While Pam goes to Phnom Penh to plan for the upcoming moral values workshop, I am in Chiang Mai, Thailand doing a cram course in CHE teaching technique. CHE stands for Community Health Evangelism, and it is a loosely based organization that was originally developed by Medical Ambassadors International for use in the rural villages of Africa. However, it has long outgrown its parent organization, and to use internet-speak, has gone ‘viral’, being dessiminated now in 90 countries by many who add to its lesson database in much the same way that Wikipedia grows through its contributors.

Its lesson structure would be familiar to anyone practicing modern pedagogy: the teacher is a facilitator; there is no heirachy but rather a collection of colleagues; everyone sits in a circle, no one stands; the emphasis is on relationship; and empowerment of the learner is a priority. Lessons rely on small group interaction and are developed through role-play, stories, and discussions that rely on the knowledge latent in each learner. Learning materials are deliberately restricted to what you would be able to use in a village with no electricity and few resources other than shelter.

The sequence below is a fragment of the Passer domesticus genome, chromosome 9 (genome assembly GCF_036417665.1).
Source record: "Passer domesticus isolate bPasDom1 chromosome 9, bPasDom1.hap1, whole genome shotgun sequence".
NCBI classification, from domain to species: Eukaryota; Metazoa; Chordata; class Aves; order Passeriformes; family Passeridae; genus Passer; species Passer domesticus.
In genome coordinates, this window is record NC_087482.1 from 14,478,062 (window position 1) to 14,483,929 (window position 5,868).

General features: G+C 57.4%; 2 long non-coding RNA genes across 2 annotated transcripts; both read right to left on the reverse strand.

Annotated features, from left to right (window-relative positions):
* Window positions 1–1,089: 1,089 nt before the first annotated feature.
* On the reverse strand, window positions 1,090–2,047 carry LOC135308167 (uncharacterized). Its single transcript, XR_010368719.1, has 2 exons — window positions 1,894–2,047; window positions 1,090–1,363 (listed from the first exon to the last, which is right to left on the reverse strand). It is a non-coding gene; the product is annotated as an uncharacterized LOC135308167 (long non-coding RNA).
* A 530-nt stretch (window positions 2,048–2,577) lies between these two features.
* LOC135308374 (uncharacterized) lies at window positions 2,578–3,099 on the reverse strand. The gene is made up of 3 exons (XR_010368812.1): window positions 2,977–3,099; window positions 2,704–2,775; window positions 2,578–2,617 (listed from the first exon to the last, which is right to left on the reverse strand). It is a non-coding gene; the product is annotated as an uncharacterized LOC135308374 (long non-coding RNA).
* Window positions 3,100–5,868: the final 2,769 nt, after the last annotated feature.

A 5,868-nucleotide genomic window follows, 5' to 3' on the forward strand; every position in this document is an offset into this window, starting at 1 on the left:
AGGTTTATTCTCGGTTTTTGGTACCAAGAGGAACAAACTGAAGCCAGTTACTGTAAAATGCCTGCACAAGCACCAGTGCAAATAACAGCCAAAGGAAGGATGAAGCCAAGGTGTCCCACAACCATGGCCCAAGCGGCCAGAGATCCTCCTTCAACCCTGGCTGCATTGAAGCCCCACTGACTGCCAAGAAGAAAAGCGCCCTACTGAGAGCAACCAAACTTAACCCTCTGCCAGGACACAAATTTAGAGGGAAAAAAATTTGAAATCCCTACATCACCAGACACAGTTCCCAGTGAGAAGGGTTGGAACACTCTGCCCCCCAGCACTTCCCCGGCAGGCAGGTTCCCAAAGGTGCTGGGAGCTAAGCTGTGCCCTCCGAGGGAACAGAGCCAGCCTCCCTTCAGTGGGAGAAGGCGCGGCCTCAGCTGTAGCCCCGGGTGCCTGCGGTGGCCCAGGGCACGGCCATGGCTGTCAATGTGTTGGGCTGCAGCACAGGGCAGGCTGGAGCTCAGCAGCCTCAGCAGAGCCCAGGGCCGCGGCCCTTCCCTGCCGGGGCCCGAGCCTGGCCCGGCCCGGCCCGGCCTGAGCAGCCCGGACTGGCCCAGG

My trainers for these two days have been David, Leslie and Andrew, who have graciously adapted their week-long training model to just the few hours that I have had available before I have to teach next week. I am grateful for their expertise and their flexibility. Lessons and discussions have been lively and productive, and the setting – one of Thailand’s more historic and lovely cities – has been an added bonus. I only regret that my compressed timetable has not allowed me to see more of the city and the surrounding countryside.

Tomorrow I will fly to Phnom Penh to join up with Pam, Bill and Sharon to put the final touches on the material that Sharon has prepared for the coming week. I am looking to putting into practice what I have been learning and making a positive impact in the lives of ordinary Cambodians.